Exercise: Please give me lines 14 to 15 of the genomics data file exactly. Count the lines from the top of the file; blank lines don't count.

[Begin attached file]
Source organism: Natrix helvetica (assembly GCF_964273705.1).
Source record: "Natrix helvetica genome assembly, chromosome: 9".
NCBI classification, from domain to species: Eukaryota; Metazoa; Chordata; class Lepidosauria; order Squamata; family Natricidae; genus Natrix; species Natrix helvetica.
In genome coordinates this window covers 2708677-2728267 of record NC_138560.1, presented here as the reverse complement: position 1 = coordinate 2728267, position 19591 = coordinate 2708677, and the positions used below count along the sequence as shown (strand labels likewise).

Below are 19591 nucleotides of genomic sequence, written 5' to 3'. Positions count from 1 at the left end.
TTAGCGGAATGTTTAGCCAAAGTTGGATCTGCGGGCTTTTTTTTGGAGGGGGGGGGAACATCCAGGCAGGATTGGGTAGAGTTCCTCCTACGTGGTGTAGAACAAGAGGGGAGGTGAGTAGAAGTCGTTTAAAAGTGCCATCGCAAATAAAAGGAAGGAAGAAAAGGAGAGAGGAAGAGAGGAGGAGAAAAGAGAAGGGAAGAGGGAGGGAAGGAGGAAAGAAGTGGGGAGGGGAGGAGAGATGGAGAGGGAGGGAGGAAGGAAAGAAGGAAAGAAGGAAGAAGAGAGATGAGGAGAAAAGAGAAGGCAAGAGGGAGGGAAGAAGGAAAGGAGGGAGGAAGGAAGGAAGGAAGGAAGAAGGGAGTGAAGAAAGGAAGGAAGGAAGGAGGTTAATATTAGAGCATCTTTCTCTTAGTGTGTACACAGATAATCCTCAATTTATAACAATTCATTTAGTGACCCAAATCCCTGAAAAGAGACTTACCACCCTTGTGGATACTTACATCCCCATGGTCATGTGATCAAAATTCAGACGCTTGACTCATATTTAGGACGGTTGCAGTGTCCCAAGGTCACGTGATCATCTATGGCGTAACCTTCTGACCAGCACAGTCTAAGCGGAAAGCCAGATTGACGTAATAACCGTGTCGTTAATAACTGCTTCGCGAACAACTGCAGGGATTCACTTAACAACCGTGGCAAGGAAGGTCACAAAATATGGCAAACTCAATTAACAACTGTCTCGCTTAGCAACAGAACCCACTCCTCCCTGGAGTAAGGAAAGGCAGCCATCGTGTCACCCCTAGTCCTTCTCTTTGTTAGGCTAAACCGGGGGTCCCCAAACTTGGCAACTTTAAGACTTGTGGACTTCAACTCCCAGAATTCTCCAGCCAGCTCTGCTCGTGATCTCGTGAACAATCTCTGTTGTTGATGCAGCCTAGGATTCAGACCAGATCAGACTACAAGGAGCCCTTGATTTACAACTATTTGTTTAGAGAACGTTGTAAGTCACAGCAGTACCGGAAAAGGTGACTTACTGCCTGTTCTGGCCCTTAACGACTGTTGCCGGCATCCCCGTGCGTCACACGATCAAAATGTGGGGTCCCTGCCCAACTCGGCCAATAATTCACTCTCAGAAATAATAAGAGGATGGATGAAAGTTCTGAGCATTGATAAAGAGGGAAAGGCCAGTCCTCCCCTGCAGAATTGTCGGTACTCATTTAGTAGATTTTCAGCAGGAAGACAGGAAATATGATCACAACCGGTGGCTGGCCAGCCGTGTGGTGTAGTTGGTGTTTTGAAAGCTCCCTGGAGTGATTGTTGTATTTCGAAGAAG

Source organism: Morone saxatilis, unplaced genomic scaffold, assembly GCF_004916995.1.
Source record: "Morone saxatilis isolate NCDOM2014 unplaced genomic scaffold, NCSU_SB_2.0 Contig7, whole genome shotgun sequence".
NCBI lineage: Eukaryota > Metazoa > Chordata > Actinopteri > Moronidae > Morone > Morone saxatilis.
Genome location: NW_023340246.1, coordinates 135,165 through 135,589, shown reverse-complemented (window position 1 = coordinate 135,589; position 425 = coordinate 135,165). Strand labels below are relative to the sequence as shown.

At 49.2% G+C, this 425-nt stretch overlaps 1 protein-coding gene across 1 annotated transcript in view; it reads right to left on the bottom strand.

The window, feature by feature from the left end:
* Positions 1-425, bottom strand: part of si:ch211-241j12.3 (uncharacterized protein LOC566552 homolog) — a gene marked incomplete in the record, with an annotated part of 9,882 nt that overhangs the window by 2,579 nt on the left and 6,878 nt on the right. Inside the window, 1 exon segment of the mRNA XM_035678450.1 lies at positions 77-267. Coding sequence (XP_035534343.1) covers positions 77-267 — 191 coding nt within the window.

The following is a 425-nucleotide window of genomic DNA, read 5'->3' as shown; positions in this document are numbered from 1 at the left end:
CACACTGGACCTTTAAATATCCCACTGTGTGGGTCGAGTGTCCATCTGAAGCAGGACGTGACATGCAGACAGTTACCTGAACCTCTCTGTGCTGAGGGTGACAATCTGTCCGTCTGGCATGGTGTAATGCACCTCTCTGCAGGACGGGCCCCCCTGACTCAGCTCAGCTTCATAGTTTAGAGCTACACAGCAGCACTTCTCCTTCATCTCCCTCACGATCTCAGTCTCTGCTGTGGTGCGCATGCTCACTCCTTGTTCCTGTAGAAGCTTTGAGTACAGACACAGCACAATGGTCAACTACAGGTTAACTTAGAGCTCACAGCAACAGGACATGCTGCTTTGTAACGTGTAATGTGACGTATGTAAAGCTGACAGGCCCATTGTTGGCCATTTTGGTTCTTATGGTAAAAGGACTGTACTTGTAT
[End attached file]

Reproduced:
The following is a 425-nucleotide window of genomic DNA, read 5'->3' as shown; positions in this document are numbered from 1 at the left end:
CACACTGGACCTTTAAATATCCCACTGTGTGGGTCGAGTGTCCATCTGAAGCAGGACGTGACATGCAGACAGTTACCTGAACCTCTCTGTGCTGAGGGTGACAATCTGTCCGTCTGGCATGGTGTAATGCACCTCTCTGCAGGACGGGCCCCCCTGACTCAGCTCAGCTTCATAGTTTAGAGCTACACAGCAGCACTTCTCCTTCATCTCCCTCACGATCTCAGTCTCTGCTGTGGTGCGCATGCTCACTCCTTGTTCCTGTAGAAGCTTTGAGTACAGACACAGCACAATGGTCAACTACAGGTTAACTTAGAGCTCACAGCAACAGGACATGCTGCTTTGTAACGTGTAATGTGACGTATGTAAAGCTGACAGGCCCATTGTTGGCCATTTTGGTTCTTATGGTAAAAGGACTGTACTTGTAT